Indeed, that was not the case. In quick storyline order, Richards found herself in Texas in the 1950s: she attended Baylor University; taught at school for some time; raised four children with her husband (and high school sweetheart), David, a prominent Austin civil rights lawyer; and she was “content to worship in her sanctuary” – at least until friends encouraged her to run for election as county commissioner.
She won that race, and over the next 15 years “on the political fast lane,” she also got divorced, and she struggled and overcame a drinking problem, to boot. She served as Texas state treasurer for eight years before being elected governor. Needless to say, the campaign was “stressful”. After all, as she puts it, “I was a divorced, alcoholic Democratic woman in Texas.”
At this point in the production of Thomas, the curtain behind Ross part to reveal the Governor’s office (set design by Michael Hidalgo). She takes her place behind the desk, and as the show goes on for an hour or more, we gradually lose the sense of rapport or direct connection to the character we felt during the graduation speech. diplomas. Suddenly, and literally, the room begins to phone everything, as it “herds” on various family members and staff in an endless series of calls.
There’s also some kind of running gag between Richards and his administrative assistant/invisible secretary, Nancy, that seems endless. It could have been fun to introduce this second character, who frantically moves in and out of the office to satisfy his boss’s every need or whim. As it stands, I couldn’t tell on opening night if there was anyone reading Nancy’s lines from behind the scenes, or if her dialogue had been pre-recorded. In any event, the exchanges were very poorly timed and executed, with plenty of Pinter-worthy pauses in conversation that were deadly.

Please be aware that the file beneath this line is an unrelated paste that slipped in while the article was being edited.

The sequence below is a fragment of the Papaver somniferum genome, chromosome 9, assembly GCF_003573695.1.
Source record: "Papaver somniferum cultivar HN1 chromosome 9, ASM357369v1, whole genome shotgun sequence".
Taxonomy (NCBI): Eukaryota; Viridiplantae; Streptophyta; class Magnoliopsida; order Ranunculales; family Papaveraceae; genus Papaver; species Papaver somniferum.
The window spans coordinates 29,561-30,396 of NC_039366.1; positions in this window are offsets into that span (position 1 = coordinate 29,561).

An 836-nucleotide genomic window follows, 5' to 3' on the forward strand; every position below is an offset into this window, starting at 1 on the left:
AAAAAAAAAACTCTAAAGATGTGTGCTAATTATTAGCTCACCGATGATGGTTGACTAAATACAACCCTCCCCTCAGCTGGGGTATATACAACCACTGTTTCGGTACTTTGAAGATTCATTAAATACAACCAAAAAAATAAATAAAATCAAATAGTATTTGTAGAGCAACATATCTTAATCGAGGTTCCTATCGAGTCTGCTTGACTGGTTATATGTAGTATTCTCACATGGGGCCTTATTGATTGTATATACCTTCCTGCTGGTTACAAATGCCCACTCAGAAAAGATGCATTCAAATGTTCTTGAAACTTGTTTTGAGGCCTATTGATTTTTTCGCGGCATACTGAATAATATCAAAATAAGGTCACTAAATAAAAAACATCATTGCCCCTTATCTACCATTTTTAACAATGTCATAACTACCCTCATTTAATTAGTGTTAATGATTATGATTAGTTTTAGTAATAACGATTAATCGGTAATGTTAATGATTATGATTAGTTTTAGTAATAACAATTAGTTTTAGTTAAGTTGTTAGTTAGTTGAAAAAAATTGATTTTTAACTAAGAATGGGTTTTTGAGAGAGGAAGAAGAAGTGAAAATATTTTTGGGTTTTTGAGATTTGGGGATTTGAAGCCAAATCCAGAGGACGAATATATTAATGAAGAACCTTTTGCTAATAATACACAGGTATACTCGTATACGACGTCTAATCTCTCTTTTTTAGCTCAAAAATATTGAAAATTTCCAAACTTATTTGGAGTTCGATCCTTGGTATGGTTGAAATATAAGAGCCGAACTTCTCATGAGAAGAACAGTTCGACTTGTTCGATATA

It’s not the best sign in a solo show about gossip Ann Richards to catch her even temporarily at an apparent loss of words.
Until July 3. 8 p.m. from Thursday to Saturday; 3:00 p.m. on Sunday; 10:30 a.m. Wednesday (June 29). $15 to $34. ART Station, 5384 Manor Drive, Stone Mountain. 770-469-1105, www.artstation.org.
At the end of the line: Occasionally slow and stuffy, but otherwise well played by Clarinda Ross.